Job transitions can evoke a wide range of emotions—excitement if you’re headed for an interesting new venture, or trepidation and worry if you’ve been laid off. But regardless of the reason for leaving, you may be feeling stress over how to make sure nothing has fallen through the cracks in terms of monetary matters—and of course there’s the added pressure of budgeting during a period when you may not have a paycheck.
But a little planning and foresight can make things a lot easier. The checklist below highlights what you’ll want to consider before you leave your old job, during the period between jobs, as well as after you begin a position at a new company. Thinking through these “to do’s” will help ensure you’re in a stable financial position as you begin the next phase of your career.
Before you leave your current position:
Stay protected: know when your insurance coverage ends.
Know how long you’ll have insurance coverage (health, disability, and life) with your soon-to-be former employer. If health coverage ends before it starts up again with your new company, be sure to talk to your employer about your options through COBRA. Although it may be pricey, consider the tradeoffs if you were to be injured during your transition time.
Keep what’s yours: know if you have any benefits that will follow you.
Benefits like a health savings plan will follow you wherever you go, so be sure you know which benefits will come with you and how to continue to access them once you leave.
Get paid: calculate pay that’s due to you when you leave.
Understand how much unused vacation pay, sick pay, and other compensation should be paid out to you upon leaving. If you have stock options, make sure you know how long you have to exercise them before they expire.
Make retirement plans: know what you’re going to do with your 401(k).
Consider what to do with your current 401(k) plan. Know the pros & cons of leaving the money in your current plan, rolling it into an IRA, or rolling it over into your new company’s 401(k), and decide which is best for you. Get more information on 401(k) options.
Have a financial strategy: create a budget for your time between paychecks.
Develop a budget that will cover your expenses while you’re not receiving a paycheck between jobs. Your goal should be to get by with the money you have vs. going into debt to cover non-essential purchases.
When you’re between jobs:
Stick to your budget.
The last thing you want to do is run up debt when you don’t have a paycheck coming in (if you can possibly avoid it). Do your best to stick to the budget you’ve laid out for yourself while between jobs, even if it means cutting back on fun. In the long run, you’ll be glad you did.
Follow up on your 401(k).
If you’re planning to roll your 401(k) into an IRA, now is a good time to get the ball rolling. Contact your plan administrator to start the process and set up an IRA account (if you don’t already have one). Remember that once your old plan administrator cuts you a check with the proceeds from your 401(k) plan, you only have 60 days to deposit it into your IRA to avoid substantial tax penalties.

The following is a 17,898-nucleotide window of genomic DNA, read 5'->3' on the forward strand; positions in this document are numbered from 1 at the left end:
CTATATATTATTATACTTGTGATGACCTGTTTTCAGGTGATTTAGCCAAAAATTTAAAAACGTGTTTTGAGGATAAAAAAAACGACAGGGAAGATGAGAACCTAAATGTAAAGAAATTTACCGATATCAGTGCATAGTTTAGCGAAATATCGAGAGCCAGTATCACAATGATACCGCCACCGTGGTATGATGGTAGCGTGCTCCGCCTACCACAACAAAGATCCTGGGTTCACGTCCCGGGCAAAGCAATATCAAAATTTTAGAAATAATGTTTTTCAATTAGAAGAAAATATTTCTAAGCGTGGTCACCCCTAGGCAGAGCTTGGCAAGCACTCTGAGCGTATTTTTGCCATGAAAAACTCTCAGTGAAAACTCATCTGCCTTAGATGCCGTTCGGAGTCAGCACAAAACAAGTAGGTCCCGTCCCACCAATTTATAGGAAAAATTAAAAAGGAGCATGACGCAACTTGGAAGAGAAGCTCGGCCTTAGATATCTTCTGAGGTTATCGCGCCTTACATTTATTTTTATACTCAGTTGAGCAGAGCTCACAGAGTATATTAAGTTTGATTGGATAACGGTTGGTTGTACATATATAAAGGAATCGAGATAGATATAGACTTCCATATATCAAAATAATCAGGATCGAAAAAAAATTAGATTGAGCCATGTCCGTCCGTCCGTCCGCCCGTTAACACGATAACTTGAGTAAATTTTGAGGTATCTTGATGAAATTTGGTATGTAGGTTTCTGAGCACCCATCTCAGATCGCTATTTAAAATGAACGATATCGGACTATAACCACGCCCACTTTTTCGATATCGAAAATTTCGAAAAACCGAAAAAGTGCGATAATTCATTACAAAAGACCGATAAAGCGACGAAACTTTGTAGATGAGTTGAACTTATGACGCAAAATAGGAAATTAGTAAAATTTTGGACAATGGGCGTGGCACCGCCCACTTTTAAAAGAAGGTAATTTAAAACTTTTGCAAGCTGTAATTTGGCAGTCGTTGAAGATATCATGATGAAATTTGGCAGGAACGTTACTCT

A rollover of retirement plan assets to an IRA is not your only option, however. You may also be able to keep your assets in your former employer's plan, roll them into a new employer's plan, or take a cash distribution (this option is typically not recommended as taxes and possible withdrawal penalties may apply).
Before you make a decision, be sure to understand the benefits and limitations of your available options. Also consider factors such as differences in investment-related expenses, plan or account fees, available investment options, distribution options, legal and creditor protections, the availability of loan provisions, tax treatment, and other concerns specific to your individual circumstances.
Get more information on rolling over a 401(k) into an IRA.
After you start a new job:
Take advantage of what your new employer offers: review and sign up for benefits.
Sign up for benefits as soon as possible to make sure you and your family are covered by insurance. Remember that small benefits like commuter savings, flexible spending accounts (FSAs), and health savings accounts (HSAs) add up too.
Collect “free” money: set up your 401(k).
If your new employer offers a 401(k) plan, sign up as soon as you are eligible. A 401(k) is one of the best ways to save for retirement (plus it helps you save on taxes since contributions lower your taxable income). If there’s an employer match, be sure you contribute at least enough to take full advantage of it—that’s essentially free money in your pocket. Use this retirement calculator if you need help figuring out how much to set aside in your 401(k) for retirement.
Know where you stand with Uncle Sam: estimate your tax liabilities.
A change in salary can potentially affect your tax bracket, so be sure you understand what your new tax liabilities may be. Use the IRS Withholding Calculator to determine how much you should set aside for taxes; then change your tax withholding amounts on your W-4 form if necessary.
How Schwab can help:
With a wide variety of investment options and a highly-qualified team of over 350 financial consultants nationwide, Schwab can provide comprehensive investment help and guidance in a personal way that’s right for you. Let us help you make a smooth job transition to ensure you’re on sound financial footing as you start a new job. Visit us online to learn more or call us at 877-302-5886 to speak with an investment professional today.